Date: 05 Mar 2009

Inclusion complex of usnic acid with β-cyclodextrin: characterization and nanoencapsulation into liposomes

Rent the article at a discount

Rent now

* Final gross prices may vary according to local VAT.

Get Access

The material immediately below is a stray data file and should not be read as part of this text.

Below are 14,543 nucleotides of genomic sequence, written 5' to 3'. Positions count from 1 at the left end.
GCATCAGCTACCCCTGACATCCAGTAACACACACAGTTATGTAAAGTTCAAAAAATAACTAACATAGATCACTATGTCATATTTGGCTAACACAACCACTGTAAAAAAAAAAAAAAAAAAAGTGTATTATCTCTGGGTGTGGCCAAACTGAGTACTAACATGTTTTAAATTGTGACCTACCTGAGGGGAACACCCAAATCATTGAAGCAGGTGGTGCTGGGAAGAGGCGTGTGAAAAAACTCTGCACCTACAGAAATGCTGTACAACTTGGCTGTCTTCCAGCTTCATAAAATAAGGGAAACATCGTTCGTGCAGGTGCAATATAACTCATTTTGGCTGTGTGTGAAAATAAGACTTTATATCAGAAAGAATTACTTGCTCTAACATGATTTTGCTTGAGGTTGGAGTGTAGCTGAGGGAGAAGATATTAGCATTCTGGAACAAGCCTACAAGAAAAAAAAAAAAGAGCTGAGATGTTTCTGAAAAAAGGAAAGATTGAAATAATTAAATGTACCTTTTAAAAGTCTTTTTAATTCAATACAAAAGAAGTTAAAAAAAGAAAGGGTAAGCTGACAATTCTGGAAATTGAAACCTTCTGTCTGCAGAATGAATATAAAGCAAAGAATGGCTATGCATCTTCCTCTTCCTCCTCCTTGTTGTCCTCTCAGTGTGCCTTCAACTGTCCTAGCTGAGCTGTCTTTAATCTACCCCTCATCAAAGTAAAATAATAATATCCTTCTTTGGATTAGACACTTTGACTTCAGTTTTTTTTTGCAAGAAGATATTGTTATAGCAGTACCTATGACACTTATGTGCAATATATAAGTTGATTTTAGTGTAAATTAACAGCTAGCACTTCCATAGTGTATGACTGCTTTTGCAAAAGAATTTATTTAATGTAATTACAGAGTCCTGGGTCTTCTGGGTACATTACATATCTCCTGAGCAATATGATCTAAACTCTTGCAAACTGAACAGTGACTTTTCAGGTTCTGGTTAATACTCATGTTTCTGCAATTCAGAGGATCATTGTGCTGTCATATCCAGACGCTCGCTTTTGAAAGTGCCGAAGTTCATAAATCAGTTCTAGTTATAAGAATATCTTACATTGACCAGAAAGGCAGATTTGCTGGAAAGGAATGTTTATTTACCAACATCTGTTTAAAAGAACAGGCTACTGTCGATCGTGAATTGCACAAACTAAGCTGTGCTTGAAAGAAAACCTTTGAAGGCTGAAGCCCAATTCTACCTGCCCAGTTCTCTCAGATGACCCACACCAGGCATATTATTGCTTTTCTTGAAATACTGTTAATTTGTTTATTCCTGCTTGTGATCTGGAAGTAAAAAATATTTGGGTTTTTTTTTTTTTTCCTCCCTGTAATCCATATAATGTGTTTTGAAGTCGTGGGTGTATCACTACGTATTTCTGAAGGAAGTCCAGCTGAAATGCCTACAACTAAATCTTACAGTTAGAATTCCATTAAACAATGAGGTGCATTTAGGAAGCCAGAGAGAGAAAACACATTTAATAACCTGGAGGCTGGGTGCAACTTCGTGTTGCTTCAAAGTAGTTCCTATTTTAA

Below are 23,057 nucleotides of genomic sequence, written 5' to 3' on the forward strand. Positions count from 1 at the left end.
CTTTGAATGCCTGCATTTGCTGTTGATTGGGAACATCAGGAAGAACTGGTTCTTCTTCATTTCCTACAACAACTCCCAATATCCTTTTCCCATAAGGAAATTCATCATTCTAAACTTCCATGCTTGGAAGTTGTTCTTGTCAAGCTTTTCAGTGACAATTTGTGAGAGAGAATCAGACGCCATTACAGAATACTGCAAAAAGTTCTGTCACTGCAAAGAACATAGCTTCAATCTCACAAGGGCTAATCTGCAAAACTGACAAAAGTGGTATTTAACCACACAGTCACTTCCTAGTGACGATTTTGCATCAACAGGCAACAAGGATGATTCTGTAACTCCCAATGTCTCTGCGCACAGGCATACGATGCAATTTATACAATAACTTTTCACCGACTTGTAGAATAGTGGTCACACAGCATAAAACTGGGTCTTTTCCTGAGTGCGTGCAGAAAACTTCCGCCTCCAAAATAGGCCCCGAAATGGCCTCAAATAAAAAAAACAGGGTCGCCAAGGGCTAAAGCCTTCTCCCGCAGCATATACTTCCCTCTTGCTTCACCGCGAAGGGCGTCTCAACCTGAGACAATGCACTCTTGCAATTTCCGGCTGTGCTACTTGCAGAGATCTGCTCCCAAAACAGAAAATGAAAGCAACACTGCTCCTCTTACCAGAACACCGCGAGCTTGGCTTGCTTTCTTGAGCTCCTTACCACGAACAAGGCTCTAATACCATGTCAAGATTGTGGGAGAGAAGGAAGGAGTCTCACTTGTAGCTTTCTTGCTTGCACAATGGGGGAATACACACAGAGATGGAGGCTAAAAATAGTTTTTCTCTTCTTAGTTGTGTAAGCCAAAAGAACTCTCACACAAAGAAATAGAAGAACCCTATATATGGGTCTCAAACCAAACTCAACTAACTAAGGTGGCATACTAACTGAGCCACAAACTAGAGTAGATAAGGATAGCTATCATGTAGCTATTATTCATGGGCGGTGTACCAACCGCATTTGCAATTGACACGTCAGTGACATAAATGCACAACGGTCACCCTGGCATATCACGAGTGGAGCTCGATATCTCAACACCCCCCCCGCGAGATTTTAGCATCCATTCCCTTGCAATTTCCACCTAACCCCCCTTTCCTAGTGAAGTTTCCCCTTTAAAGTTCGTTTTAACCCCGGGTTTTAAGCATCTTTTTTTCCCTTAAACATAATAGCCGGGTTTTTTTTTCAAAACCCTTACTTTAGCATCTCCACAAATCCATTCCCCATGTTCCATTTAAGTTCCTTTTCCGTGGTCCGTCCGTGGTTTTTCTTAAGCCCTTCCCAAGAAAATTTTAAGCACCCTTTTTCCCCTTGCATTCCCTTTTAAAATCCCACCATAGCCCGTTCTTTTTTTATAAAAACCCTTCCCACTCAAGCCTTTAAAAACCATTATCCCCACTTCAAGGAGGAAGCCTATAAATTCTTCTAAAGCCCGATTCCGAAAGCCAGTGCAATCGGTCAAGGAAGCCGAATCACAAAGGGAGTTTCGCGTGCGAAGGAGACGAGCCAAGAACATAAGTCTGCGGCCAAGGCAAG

In this study β-cyclodextrin (β-CD) was used to improve usnic acid (UA) solubility and the inclusion complex (UA:β-CD) was incorporated into liposomes in order to produce a targeted drug delivery system for exploiting the antimycobacterial activity of UA. A phase-solubility assay of UA in β-CD at pH 7.4 was performed. An apparent stability constant of K1:1 = 234.5 M−1 and a complexation efficiency of 0.005 was calculated. In the presence of 16 mM of β-CD the solubility of UA (7.3 μg/mL) increased more than 5-fold. The UA:β-CD complex was prepared using the freeze-drying technique and characterized through infrared and 1HNMR spectroscopy, X-ray diffraction and thermal analyses. The UA:β-CD inclusion complex presented IR spectral modifications when compared with UA and β-CD spectra. 1HNMR spectrum of UA:β-CD inclusion complex showed significant chemical shifts in proton H5 located inside the cavity of β-CD (Δδ = 0.127 ppm), suggesting that phenyl ring moiety of UA would be expected to be included within the β-CD cavity, interacting with the H-5 proton. A change in UA from its crystalline to amorphous form was observed on X-ray, suggesting the formation of a drug inclusion complex. DSC analysis showed the disappearance of the UA fusion peak UA:βCD complex. No differences between the antimicrobial activity of free UA and UA:βCD were found, supporting the hypothesis that the complexation with cyclodextrin did not interfere with drug activity. Liposomes containing UA:βCD were prepared using hydration of a thin lipid film method with subsequent sonication. Formulations of liposomes containing UA:βCD exhibited a drug encapsulation efficiency of 99.5% and remained stable for four months in a suspension form. Interestingly, the encapsulation of UA:βCD into the liposomes resulted in a modulation of in vitro kinetics of release of UA. Indeed, liposomes containing UA:β-CD presented a more prolonged release profile of free usnic acid compared to usnic acid-loaded liposomes.